To compute the precision, recall, and F-measure, we evaluated boundary points (boundaries between segments) as true positives (TPs), true negatives (TNs), false positives (FPs), and false negatives (FNs), as shown in Figure 14. A TP is assigned to the points that are correctly estimated as boundary points. An estimated boundary point is treated as correct if the estimated boundary is within the error range, as shown in Figure 14, Frame (2). The error range is defined as ±ψ% of the sequence length, and ψ represents the percentage of the error range. A TN is assigned to the points that are correctly estimated not to be boundary points, as shown in Figure 14, Frame (3). Conversely, FPs and FNs are assigned to points that are falsely estimated as boundary points, as shown in Figure 14, Frame (10), and falsely estimated not to be boundary points, as shown in Figure 14, Frame (6), respectively. From these boundary evaluations, the precision, recall, and F-measure are computed as follows:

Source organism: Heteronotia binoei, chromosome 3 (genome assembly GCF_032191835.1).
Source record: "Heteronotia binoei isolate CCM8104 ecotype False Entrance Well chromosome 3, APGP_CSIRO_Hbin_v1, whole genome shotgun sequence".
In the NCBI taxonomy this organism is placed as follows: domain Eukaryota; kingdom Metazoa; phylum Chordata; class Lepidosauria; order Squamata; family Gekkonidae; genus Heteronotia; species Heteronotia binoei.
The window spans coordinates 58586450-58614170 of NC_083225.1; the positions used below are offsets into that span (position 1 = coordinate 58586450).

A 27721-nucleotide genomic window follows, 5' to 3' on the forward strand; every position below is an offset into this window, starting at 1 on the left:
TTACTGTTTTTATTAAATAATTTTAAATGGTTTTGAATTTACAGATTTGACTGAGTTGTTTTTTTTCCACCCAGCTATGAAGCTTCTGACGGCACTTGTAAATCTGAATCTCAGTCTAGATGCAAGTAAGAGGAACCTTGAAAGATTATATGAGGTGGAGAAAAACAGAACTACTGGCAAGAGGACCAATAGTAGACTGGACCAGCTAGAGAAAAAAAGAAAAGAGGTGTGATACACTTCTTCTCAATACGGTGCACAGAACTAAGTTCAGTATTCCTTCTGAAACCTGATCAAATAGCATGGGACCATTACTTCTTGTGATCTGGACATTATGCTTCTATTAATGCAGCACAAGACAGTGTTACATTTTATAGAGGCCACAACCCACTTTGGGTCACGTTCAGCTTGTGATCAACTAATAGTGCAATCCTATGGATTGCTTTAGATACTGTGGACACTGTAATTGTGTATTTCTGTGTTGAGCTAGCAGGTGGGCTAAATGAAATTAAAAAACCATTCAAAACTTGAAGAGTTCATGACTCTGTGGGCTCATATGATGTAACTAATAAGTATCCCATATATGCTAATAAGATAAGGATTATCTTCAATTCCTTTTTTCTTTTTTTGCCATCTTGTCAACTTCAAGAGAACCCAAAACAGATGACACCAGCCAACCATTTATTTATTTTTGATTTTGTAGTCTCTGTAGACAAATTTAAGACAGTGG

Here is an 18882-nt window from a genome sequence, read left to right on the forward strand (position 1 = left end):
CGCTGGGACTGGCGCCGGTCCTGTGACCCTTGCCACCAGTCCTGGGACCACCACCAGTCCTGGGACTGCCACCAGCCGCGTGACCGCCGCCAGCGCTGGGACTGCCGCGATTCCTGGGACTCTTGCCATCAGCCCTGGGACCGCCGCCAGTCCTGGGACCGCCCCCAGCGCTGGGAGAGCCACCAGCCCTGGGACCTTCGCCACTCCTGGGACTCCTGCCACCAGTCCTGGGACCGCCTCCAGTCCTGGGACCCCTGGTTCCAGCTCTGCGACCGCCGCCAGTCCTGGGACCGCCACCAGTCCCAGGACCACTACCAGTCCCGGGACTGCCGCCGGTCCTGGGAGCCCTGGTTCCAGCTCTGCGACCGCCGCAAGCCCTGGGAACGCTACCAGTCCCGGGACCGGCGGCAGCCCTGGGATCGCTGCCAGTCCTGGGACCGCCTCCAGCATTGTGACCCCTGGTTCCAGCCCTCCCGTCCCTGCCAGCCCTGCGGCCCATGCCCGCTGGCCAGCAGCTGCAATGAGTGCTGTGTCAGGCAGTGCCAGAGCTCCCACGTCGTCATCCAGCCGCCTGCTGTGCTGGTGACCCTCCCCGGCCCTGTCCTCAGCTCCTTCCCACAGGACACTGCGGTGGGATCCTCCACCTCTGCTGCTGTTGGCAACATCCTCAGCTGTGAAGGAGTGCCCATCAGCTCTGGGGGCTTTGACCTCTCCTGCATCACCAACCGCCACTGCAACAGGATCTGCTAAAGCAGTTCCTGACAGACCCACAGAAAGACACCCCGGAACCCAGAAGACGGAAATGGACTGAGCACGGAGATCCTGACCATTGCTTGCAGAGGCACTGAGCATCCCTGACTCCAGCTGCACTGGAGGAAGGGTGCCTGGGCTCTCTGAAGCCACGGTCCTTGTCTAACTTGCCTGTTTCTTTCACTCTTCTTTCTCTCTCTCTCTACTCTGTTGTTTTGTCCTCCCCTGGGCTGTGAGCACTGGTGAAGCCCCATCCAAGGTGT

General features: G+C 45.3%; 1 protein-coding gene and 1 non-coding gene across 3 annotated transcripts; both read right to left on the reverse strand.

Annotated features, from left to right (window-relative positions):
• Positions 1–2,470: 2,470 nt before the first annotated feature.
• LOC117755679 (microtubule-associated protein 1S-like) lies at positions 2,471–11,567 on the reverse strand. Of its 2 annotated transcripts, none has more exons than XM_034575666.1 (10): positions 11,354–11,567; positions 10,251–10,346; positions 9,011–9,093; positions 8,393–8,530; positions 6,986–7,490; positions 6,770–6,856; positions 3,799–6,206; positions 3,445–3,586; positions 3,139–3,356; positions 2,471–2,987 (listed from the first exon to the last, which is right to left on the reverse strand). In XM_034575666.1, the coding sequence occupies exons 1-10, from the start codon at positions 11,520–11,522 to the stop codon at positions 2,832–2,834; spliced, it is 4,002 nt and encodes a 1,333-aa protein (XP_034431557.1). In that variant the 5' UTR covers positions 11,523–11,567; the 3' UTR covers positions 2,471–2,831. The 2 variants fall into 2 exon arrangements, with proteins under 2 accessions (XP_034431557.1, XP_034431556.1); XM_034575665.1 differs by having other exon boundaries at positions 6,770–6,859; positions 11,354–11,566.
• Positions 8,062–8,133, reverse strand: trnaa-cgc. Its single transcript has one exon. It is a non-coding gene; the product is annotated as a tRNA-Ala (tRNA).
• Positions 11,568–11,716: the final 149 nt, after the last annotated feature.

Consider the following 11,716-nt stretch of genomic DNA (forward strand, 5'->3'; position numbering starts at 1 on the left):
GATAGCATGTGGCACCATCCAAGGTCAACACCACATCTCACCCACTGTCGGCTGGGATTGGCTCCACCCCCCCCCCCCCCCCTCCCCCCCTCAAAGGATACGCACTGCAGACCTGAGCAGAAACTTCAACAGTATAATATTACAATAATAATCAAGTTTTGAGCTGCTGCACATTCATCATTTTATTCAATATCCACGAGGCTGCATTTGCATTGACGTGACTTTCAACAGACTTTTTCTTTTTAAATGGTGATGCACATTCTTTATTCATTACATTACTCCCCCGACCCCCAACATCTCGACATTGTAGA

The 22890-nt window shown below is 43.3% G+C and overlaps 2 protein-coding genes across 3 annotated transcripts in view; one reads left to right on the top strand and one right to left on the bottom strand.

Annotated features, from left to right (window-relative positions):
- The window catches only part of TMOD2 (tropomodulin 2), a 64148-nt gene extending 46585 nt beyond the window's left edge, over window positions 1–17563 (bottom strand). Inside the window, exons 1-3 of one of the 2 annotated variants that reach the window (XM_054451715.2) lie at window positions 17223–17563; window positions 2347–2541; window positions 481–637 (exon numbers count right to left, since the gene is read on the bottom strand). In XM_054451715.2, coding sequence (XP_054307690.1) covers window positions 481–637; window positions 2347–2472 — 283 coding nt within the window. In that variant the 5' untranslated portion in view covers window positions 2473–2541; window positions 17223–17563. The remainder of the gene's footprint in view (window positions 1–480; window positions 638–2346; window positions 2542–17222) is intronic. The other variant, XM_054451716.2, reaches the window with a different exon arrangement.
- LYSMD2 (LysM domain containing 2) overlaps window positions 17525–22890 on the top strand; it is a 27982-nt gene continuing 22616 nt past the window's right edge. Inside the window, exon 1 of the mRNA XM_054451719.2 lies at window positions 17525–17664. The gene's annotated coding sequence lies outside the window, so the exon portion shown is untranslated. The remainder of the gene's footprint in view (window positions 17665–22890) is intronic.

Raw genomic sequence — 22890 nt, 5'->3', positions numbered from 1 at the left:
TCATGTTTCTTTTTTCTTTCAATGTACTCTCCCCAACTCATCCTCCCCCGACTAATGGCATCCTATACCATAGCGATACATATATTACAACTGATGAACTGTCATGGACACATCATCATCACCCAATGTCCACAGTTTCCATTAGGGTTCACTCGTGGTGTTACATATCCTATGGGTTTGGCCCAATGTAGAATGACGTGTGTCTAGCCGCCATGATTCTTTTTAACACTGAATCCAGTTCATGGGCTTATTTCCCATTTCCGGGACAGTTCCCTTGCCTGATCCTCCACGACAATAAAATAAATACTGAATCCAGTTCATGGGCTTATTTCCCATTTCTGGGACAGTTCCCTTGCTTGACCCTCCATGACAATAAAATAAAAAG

where *N*_{TP}, *N*_{FP}, and *N*_{FN} represent the number of boundary points estimated as TP, FP, and, FN, respectively.

**Figure 14**. Example of segmentation evaluation: TP is assigned to the boundary (2) because the estimated boundary is within the error range from the true boundary.

Figure 15 depicts the results of a preliminary experiment to determine the error range. The horizontal axis represents the percentages of error range ψ, and the vertical axis represents the average F-measures of the segmentation of four datasets used in the experiments. The details of the datasets are described in section 4.1. Figure 16 shows the result of the average Hamming distance of the four datasets used in the experiments.